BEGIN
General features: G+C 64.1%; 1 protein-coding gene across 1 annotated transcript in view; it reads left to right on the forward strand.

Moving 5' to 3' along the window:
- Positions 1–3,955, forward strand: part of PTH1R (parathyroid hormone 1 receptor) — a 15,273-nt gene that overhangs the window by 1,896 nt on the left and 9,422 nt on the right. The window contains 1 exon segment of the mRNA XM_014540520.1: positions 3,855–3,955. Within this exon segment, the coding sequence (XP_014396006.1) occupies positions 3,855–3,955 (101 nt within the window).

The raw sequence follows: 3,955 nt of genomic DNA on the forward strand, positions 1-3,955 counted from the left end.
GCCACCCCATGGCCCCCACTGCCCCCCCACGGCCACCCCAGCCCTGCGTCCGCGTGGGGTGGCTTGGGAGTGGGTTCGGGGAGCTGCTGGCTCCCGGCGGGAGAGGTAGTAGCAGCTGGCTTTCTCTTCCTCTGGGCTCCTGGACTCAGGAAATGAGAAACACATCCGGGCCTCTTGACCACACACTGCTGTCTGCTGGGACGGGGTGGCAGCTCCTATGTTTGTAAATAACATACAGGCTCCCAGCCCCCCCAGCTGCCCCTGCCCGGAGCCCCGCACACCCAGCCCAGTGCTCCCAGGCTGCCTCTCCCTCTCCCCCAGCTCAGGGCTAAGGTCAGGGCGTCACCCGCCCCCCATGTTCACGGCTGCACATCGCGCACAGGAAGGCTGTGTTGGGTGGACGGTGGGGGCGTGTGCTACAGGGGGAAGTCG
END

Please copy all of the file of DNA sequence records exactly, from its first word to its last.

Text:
General features: G+C 64.1%; 1 protein-coding gene across 1 annotated transcript in view; it reads left to right on the forward strand.

Moving 5' to 3' along the window:
- Positions 1–3,955, forward strand: part of PTH1R (parathyroid hormone 1 receptor) — a 15,273-nt gene that overhangs the window by 1,896 nt on the left and 9,422 nt on the right. The window contains 1 exon segment of the mRNA XM_014540520.1: positions 3,855–3,955. Within this exon segment, the coding sequence (XP_014396006.1) occupies positions 3,855–3,955 (101 nt within the window).

The raw sequence follows: 3,955 nt of genomic DNA on the forward strand, positions 1-3,955 counted from the left end.
GCCACCCCATGGCCCCCACTGCCCCCCCACGGCCACCCCAGCCCTGCGTCCGCGTGGGGTGGCTTGGGAGTGGGTTCGGGGAGCTGCTGGCTCCCGGCGGGAGAGGTAGTAGCAGCTGGCTTTCTCTTCCTCTGGGCTCCTGGACTCAGGAAATGAGAAACACATCCGGGCCTCTTGACCACACACTGCTGTCTGCTGGGACGGGGTGGCAGCTCCTATGTTTGTAAATAACATACAGGCTCCCAGCCCCCCCAGCTGCCCCTGCCCGGAGCCCCGCACACCCAGCCCAGTGCTCCCAGGCTGCCTCTCCCTCTCCCCCAGCTCAGGGCTAAGGTCAGGGCGTCACCCGCCCCCCATGTTCACGGCTGCACATCGCGCACAGGAAGGCTGTGTTGGGTGGACGGTGGGGGCGTGTGCTACAGGGGGAAGTCG